Donald Trump’s attorney Michael Cohen has a reputation for being a dogged defender of his boss, refusing even to acknowledge that Trump’s support among African-Americans was weak. Indeed, according to Slate he got too rabid for Fox News, which had to ask him to tone down his attacks on anchor Megyn Kelly, who faced death threats and harassment after she got into a high profile spat with the Republican leader.
“Michael Cohen, who is Trump’s top lawyer and executive vice president with the Trump Organization had retweeted ‘let’s gut her,’ about me,” Kelly told CNN’s Anderson Cooper in a recent interview. “At a time when the threat level was very high, which he knew. And Bill Shine, an executive vice president of Fox, called him up to say, ‘You got to stop this. We understand you are angry but she’s got three kids and is walking around New York.’” She added, “And what Bill Shine said to Michael Cohen was, ‘Let me put it to you in terms you can understand: If Megyn Kelly gets killed it is not going to help your candidate.”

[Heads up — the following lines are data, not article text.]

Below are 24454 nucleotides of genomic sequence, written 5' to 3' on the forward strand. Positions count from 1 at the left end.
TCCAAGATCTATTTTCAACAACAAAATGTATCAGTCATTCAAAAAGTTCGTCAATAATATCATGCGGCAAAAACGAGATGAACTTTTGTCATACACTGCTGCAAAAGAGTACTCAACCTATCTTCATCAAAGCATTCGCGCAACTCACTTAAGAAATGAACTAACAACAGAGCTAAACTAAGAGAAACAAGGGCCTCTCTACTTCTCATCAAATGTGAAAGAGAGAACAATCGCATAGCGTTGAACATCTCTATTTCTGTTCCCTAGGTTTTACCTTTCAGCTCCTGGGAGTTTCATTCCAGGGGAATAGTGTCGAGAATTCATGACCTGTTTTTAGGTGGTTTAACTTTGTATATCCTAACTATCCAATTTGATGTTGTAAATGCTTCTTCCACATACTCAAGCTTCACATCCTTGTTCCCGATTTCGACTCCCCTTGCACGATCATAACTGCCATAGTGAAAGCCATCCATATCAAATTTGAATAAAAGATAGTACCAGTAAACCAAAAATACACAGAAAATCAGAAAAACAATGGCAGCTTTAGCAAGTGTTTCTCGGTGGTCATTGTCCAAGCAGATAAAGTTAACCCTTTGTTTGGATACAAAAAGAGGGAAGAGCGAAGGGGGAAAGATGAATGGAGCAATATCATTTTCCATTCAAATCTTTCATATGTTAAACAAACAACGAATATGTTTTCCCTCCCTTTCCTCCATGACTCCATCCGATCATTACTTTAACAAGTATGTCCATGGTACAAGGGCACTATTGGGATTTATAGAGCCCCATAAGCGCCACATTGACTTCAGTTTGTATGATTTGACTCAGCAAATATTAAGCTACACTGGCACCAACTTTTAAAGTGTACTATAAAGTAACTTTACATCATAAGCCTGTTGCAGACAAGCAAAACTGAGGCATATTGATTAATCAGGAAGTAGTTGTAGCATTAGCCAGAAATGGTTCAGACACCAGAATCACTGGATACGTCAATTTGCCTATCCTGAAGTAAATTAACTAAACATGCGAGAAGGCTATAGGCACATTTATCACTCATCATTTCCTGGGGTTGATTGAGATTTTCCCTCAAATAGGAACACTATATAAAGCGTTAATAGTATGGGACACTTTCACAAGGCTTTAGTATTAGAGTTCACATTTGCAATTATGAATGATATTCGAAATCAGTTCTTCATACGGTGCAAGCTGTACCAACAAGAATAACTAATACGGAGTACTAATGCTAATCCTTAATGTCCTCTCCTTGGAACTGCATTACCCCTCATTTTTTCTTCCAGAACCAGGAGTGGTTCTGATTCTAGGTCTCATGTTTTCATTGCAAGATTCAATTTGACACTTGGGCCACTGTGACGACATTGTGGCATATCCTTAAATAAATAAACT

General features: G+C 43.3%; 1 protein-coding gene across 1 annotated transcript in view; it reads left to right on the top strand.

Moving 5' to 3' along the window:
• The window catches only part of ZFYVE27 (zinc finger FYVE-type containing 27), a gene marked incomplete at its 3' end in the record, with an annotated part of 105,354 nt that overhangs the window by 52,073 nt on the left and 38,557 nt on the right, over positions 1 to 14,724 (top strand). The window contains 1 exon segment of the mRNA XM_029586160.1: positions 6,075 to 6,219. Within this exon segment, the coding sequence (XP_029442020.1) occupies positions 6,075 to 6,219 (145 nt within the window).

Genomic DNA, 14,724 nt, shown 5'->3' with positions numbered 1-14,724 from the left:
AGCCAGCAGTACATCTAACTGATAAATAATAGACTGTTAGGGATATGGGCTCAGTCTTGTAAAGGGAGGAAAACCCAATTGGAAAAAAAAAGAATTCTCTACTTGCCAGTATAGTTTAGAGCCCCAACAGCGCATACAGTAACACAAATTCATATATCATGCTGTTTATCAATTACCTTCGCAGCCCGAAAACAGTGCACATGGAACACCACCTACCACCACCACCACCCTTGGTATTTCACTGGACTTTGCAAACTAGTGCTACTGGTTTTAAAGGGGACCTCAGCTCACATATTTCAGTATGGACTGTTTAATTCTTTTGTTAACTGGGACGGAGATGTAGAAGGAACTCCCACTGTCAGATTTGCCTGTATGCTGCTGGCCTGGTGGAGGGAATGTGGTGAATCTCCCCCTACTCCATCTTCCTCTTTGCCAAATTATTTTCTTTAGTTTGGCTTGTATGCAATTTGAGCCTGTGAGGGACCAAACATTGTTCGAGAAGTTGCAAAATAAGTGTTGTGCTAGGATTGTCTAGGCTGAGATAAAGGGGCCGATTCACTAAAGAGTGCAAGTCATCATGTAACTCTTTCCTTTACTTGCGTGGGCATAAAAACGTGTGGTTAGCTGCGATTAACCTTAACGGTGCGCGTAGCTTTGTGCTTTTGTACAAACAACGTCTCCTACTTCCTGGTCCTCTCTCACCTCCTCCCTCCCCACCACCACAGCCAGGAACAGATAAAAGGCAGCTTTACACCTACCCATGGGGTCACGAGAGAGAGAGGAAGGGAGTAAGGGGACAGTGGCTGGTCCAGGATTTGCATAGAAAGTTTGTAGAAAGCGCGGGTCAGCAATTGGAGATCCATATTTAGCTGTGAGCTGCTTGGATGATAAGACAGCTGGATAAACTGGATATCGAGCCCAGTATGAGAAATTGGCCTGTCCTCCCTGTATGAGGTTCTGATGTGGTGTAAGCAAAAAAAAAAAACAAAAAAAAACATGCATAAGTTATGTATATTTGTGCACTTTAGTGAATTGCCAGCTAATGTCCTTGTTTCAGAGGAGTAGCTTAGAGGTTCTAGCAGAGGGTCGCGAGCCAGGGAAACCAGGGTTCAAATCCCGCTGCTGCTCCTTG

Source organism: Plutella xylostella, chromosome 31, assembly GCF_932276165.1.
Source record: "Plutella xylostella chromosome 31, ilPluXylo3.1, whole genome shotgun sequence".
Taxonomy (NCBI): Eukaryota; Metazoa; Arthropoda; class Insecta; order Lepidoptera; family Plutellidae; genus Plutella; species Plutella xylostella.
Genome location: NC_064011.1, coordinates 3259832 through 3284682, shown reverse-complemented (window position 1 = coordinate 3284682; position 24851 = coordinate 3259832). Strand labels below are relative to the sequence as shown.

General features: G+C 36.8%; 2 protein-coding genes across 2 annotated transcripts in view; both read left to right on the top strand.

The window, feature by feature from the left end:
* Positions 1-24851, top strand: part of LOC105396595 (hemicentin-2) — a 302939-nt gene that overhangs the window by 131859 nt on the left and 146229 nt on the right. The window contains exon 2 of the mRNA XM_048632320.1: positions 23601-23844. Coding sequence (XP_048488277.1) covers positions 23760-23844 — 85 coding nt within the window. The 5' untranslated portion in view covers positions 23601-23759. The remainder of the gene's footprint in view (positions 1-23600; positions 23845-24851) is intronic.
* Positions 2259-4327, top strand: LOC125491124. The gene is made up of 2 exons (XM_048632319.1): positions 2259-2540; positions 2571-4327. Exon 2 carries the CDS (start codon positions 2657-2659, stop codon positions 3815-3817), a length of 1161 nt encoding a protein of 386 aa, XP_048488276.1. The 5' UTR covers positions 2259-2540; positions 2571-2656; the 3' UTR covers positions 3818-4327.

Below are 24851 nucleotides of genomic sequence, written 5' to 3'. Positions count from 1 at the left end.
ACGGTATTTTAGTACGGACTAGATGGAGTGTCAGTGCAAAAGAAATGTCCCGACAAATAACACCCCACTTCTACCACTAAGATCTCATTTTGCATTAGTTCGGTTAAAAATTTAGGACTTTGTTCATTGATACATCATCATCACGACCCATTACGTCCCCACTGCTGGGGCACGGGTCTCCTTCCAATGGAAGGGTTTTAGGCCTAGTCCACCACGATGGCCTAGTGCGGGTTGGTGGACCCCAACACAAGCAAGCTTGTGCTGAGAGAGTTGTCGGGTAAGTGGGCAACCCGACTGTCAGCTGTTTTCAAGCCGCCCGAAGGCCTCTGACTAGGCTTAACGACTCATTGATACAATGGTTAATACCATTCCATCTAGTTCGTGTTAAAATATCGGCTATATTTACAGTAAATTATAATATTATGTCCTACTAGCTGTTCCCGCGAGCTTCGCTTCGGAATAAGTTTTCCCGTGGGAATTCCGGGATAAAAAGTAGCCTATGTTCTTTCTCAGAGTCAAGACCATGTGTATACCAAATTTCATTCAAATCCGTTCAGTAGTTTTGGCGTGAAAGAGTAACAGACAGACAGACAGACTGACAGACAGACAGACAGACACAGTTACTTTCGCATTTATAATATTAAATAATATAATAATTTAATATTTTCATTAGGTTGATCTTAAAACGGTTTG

Kelly’s flap with Trump was perhaps the most high-profile of his clashes with the media. He lashed out at the Fox News anchor in August 2015 after she asked him a tough question about his treatment of women at a Republican primary debate. Much of their dispute was in public view, as he made crude insinuations about her menstrual cycle and the cable network responded with a snarky dismissal of his comments.
After Kelly’s remarks to Cooper, he took to Twitter to voice his disagreement, retweeting those who referred to her as a “snake” and a “psycho.” “[I never said] that I didn’t care about her fears and that her children were in danger,” he wrote. As part of the tweet storm, he invoked his definition of ‘gut’ to say that he wasn’t threatening her physical safety: “Definition of Gut: to make (something) no longer effective,” he repeatedly tweeted.”
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Daniel J. Solomon is the Assistant to the Editor/News Writer at the Forward. Originally from Queens, he attended Harvard as an undergraduate, where he wrote his senior thesis on French-Jewish intellectual history. He is excited to have returned to New York after his time in Massachusetts. Daniel’s passions include folk music, cycling, and pointed argument.